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From the Editor – September 2015

I’m happy to be attending the tenth anniversary Carle Honors, which this year honor the contributions to picture books by artist Helen Oxenbury, editor Neal Porter, the Cotsen Library at Princeton, and intellectual freedom advocate Joan Bertin. These recipients are matched in worthiness by the Eric Carle Museum of Picture Book Art itself, founded in […]

Five questions for Eric Carle

In The Nonsense Show, iconic picture-book creator Eric Carle reveals depths of previously unknown daffiness. A human baby sits in a kangaroo’s pouch, a lion is a people-tamer, a mouse catches a cat. Adults will appreciate the matter-of-fact surrealism; kids will simply find the whole thing a riotous hoot. 1. There’s a true three-year-old’s sense […]

Books mentioned in the September 2015 issue of Notes from the Horn Book

Five questions for Eric Carle The Nonsense Show by Eric Carle, Philomel, 2–5 years. Stuff and nonsense Playful Pigs from A to Z by Anita Lobel, Knopf, 3–6 years. Two Mice by Sergio Ruzzier, Clarion, 3–6 years. Finders Keepers by Keiko Kasza, Putnam, 2–5 years. Where’s Walrus? by Stephen Savage, Scholastic, 2–5 years. Where’s Walrus? […]

Tales with tails

Who wouldn’t want a giant, invisible, jelly bean–eating cat as a best friend? In the following imaginative middle-grade animal fantasy stories, creatures interact with humans in unusual ways, or they are the stars of their own shows. Fifth-grader Jackson, protagonist of Katherine Applegate’s Crenshaw, is the one scientifically minded member of his dreamy family, which […]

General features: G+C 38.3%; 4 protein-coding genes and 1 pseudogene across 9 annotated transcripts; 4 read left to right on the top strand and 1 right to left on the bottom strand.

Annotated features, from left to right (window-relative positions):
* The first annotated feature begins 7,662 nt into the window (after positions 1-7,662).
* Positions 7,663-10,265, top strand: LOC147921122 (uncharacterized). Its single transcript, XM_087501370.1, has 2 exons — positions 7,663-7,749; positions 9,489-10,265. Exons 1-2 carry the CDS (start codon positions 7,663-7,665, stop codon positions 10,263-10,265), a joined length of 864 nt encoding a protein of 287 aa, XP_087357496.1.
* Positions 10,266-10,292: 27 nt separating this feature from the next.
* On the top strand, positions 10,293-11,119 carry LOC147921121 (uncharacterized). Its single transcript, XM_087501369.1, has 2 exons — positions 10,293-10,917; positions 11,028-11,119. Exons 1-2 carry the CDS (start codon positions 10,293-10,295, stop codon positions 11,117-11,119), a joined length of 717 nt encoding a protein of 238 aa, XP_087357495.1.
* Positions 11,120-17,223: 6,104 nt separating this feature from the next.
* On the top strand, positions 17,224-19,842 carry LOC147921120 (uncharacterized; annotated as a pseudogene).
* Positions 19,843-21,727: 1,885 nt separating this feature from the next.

Forging a path

Four new picture-book biographies focus on trailblazers, from pioneering social and political activists to groundbreaking dancers and musicians, to inspire a new generation of children. Carole Boston Weatherford’s majestic new book, Voice of Freedom: Fannie Lou Hamer, Spirit of the Civil Rights Movement, chronicles the civil-rights icon’s life from her beginnings as the child of […]

Sur-reality

From kidnapped young women in bizarre landscapes to invisible helicopters; trippy, graffiti-like illustrations to tantalizing chapter openers that tell a whole other story, these novels use distinctive narrative structures to describe teens in…unusual…circumstances. Patrick Ness’s The Rest of Us Just Live Here is a fantasy novel — and simultaneously a fantasy-novel send-up — whose true […]

Stuff and nonsense

These new picture books put silly spins on their topics, with playful pigs, wily walruses, mischievous mice, hat-stealing creatures (not, this time, a fish) — and antic adventures for all.  In Anita Lobel’s Playful Pigs from A to Z, twenty-six pigs who are exploring the countryside find a field of “magical surprises”: brightly colored, freestanding […]